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US lawmakers introduce bill to combat normalization with Syria“s Assad


Syria’s President Bashar al-Assad addresses the new members of parliament in Damascus, Syria in this handout released by SANA on August 12, 2020. SANA/Handout via REUTERS

A bipartisan group of U.S. lawmakers introduced a bill on Thursday intended to bar the U.S. government from recognizing Bashar al-Assad as Syria’s president and enhance Washington’s ability to impose sanctions in a warning to other countries normalizing relations with Assad.

The bill, first reported by Reuters, would prohibit the U.S. federal government from recognizing or normalizing relations with any government in Syria led by Assad, who is under U.S. sanctions, and expands on the Caesar Act, a U.S. law that imposed a tough round of sanctions on Syria in 2020.

The bill comes after Arab states turned the page on years of confrontation with Assad on Sunday by letting Syria back into the Arab League, a milestone in his regional rehabilitation even as the West continues to shun him after years of civil war.

Regional countries, including Saudi Arabia, Qatar and others, had for years supported anti-Assad rebels, but Syria’s army – backed by Iran, Russia and allied paramilitary groups – regained most of the country. The icy ties with Assad began to thaw more quickly after devastating earthquakes in Syria and Turkey in February.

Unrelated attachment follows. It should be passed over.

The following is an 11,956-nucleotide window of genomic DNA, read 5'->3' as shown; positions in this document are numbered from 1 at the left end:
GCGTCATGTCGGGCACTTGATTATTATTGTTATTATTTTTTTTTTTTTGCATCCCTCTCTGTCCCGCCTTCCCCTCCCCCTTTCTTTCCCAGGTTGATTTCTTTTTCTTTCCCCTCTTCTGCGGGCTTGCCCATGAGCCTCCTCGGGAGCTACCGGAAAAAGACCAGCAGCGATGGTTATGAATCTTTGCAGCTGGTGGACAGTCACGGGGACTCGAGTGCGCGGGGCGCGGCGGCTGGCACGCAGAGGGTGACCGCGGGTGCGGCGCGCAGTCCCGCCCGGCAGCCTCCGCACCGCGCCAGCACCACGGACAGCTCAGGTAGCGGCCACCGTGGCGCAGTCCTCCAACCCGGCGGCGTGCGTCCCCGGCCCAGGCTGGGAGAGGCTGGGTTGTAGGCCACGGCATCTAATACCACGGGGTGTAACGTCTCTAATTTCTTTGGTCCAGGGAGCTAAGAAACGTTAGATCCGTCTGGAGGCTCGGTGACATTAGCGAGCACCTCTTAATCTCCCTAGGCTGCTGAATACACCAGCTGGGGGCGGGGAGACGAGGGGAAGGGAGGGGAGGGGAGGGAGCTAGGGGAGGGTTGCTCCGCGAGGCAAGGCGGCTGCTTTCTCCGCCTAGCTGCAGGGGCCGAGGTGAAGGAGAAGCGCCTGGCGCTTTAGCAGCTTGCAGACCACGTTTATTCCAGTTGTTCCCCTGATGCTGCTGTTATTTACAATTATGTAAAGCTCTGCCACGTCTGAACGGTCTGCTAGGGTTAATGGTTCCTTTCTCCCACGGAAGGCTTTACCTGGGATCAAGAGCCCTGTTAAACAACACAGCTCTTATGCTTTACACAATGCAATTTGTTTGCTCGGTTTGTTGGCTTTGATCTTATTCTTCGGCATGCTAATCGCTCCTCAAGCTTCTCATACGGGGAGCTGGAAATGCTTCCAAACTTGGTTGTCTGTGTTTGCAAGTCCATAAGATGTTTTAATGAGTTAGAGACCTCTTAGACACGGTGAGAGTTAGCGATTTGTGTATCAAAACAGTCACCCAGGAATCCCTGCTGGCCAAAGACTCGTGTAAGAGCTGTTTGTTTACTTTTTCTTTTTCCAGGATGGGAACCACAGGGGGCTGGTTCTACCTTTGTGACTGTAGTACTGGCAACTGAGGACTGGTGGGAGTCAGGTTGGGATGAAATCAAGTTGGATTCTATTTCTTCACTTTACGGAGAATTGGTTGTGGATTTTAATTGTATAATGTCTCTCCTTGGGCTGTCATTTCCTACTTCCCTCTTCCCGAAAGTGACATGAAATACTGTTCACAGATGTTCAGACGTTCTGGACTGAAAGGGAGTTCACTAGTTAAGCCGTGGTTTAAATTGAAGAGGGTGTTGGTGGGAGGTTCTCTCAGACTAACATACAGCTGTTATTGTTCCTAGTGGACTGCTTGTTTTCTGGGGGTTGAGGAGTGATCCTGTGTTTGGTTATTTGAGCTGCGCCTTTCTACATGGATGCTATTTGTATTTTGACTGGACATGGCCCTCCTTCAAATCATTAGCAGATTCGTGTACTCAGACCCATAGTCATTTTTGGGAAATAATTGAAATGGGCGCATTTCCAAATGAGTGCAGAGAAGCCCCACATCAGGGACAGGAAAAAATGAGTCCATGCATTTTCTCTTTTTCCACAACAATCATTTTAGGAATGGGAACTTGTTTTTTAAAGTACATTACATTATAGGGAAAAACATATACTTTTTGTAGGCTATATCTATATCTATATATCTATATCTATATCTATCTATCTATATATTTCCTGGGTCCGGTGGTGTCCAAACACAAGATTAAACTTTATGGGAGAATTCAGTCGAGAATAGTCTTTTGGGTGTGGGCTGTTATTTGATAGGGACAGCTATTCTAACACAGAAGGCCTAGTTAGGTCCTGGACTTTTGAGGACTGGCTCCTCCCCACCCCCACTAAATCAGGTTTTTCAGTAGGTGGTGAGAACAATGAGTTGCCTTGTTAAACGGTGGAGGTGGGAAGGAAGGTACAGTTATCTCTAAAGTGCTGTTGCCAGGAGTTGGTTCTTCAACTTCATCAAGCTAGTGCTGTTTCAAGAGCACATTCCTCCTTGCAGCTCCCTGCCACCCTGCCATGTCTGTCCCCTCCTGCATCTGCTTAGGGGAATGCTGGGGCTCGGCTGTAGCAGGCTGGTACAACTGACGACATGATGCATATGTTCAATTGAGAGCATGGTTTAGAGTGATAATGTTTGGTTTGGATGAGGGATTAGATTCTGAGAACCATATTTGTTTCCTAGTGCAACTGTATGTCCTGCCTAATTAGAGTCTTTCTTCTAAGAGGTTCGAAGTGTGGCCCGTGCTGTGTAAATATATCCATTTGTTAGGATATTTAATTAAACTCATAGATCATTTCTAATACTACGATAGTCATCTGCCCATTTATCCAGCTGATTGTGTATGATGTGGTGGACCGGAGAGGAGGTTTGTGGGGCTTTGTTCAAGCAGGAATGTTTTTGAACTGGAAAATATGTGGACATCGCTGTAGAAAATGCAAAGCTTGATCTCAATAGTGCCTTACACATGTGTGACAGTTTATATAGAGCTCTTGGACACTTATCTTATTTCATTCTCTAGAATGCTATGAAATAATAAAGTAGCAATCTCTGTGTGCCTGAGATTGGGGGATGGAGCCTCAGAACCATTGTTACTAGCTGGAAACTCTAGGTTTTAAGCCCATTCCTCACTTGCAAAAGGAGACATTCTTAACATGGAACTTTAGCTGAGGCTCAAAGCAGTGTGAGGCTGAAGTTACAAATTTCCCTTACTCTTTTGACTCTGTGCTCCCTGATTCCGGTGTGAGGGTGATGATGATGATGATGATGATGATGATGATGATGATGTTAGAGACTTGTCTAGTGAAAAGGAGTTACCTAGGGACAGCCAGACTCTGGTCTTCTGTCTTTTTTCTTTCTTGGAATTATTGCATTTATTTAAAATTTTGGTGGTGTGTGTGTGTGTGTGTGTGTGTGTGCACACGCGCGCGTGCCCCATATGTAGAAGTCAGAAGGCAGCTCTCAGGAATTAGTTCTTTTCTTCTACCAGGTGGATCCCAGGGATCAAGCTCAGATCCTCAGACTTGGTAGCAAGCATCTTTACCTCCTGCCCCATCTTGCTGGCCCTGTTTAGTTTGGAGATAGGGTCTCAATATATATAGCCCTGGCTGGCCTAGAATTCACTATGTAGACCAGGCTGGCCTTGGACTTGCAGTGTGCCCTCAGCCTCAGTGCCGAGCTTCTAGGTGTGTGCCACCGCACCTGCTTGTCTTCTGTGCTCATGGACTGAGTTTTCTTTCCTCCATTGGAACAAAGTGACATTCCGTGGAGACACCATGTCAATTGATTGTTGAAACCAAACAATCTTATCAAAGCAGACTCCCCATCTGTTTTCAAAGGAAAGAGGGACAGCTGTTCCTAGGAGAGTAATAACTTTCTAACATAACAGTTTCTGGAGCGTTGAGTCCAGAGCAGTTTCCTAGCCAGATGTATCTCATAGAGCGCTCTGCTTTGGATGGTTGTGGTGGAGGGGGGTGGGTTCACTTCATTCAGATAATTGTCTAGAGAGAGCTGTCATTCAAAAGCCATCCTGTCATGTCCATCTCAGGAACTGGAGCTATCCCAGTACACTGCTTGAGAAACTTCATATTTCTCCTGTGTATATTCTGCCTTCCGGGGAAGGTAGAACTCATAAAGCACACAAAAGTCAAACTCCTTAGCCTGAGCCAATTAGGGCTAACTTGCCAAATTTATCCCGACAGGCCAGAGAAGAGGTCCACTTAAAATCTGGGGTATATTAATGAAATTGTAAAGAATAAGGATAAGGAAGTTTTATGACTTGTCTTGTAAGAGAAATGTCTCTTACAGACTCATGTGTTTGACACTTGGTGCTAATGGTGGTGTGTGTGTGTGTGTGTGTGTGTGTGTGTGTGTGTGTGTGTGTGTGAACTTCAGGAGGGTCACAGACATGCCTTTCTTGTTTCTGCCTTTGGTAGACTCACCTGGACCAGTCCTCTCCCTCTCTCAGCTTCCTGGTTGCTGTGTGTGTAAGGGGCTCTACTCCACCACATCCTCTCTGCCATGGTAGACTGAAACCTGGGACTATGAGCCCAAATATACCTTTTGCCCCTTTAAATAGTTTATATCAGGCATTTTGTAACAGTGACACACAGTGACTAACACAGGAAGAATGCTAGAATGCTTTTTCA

The United States has said it will not normalize ties with Assad, and its sanctions remain in full effect.

“Countries choosing to normalize with (the) unrepentant mass murderer and drug trafficker, Bashar al-Assad, are headed down the wrong path,” U.S. Representative Joe Wilson, the chair of the Subcommittee on the Middle East, North Africa, and Central Asia, said in a statement.

The bill was introduced by Wilson alongside House of Representatives Foreign Affairs Committee Chairman Michael McCaul and co-chairs of the Free, Democratic and Stable Syria Caucus, Republican French Hill and Democrat Brendan Boyle; among others.

The legislation is a warning to Turkey and Arab countries that if they engage with Assad’s government, they could face severe consequences, a senior congressional staffer who worked on the bill told Reuters.

“The readmission of Syria to the Arab League really infuriated members and made clear the need to quickly act to send a signal,” the staffer said.

The staffer said the State Department was consulted in the drafting of the bill. The State Department did not immediately respond to a request for comment.

The bill’s provisions include a requirement for an annual strategy from the secretary of state for five years on countering normalization with Assad’s government, including a list of diplomatic meetings held between Syria’s government and Turkey, the United Arab Emirates, Egypt and others.

The bill would also clarify the applicability of U.S. sanctions on Syrian Arab Airlines and another carrier, Cham Wings. Under the proposed bill, countries that allow the airlines to land would face sanctions against that airport, the staffer said.

If passed, the bill would also require a review of transactions, including donations over $50,000 in areas of Syria held by Assad’s government by anyone in Turkey, the UAE, Egypt and several other countries.